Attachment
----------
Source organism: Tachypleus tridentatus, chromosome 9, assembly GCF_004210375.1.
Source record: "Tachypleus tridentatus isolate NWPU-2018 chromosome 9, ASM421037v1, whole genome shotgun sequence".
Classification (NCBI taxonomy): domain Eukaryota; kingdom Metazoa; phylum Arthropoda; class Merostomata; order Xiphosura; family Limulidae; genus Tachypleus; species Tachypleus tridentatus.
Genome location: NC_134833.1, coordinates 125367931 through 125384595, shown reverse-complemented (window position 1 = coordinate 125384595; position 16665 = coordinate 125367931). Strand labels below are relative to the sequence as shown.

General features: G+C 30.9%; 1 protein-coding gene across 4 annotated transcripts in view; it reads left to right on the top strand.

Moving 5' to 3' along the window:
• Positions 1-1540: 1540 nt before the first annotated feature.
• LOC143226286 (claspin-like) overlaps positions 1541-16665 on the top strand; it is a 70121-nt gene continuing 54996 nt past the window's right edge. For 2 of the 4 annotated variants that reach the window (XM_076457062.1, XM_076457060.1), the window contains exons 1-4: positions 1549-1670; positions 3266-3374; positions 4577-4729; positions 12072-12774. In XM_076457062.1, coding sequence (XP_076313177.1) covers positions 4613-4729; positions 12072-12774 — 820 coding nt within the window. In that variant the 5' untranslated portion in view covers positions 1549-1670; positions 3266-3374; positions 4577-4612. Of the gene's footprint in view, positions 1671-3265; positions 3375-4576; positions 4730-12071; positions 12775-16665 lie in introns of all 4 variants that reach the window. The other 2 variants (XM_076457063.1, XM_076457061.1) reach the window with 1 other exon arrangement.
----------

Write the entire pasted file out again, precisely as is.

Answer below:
Source organism: Tachypleus tridentatus, chromosome 9, assembly GCF_004210375.1.
Source record: "Tachypleus tridentatus isolate NWPU-2018 chromosome 9, ASM421037v1, whole genome shotgun sequence".
Classification (NCBI taxonomy): domain Eukaryota; kingdom Metazoa; phylum Arthropoda; class Merostomata; order Xiphosura; family Limulidae; genus Tachypleus; species Tachypleus tridentatus.
Genome location: NC_134833.1, coordinates 125367931 through 125384595, shown reverse-complemented (window position 1 = coordinate 125384595; position 16665 = coordinate 125367931). Strand labels below are relative to the sequence as shown.

General features: G+C 30.9%; 1 protein-coding gene across 4 annotated transcripts in view; it reads left to right on the top strand.

Moving 5' to 3' along the window:
• Positions 1-1540: 1540 nt before the first annotated feature.
• LOC143226286 (claspin-like) overlaps positions 1541-16665 on the top strand; it is a 70121-nt gene continuing 54996 nt past the window's right edge. For 2 of the 4 annotated variants that reach the window (XM_076457062.1, XM_076457060.1), the window contains exons 1-4: positions 1549-1670; positions 3266-3374; positions 4577-4729; positions 12072-12774. In XM_076457062.1, coding sequence (XP_076313177.1) covers positions 4613-4729; positions 12072-12774 — 820 coding nt within the window. In that variant the 5' untranslated portion in view covers positions 1549-1670; positions 3266-3374; positions 4577-4612. Of the gene's footprint in view, positions 1671-3265; positions 3375-4576; positions 4730-12071; positions 12775-16665 lie in introns of all 4 variants that reach the window. The other 2 variants (XM_076457063.1, XM_076457061.1) reach the window with 1 other exon arrangement.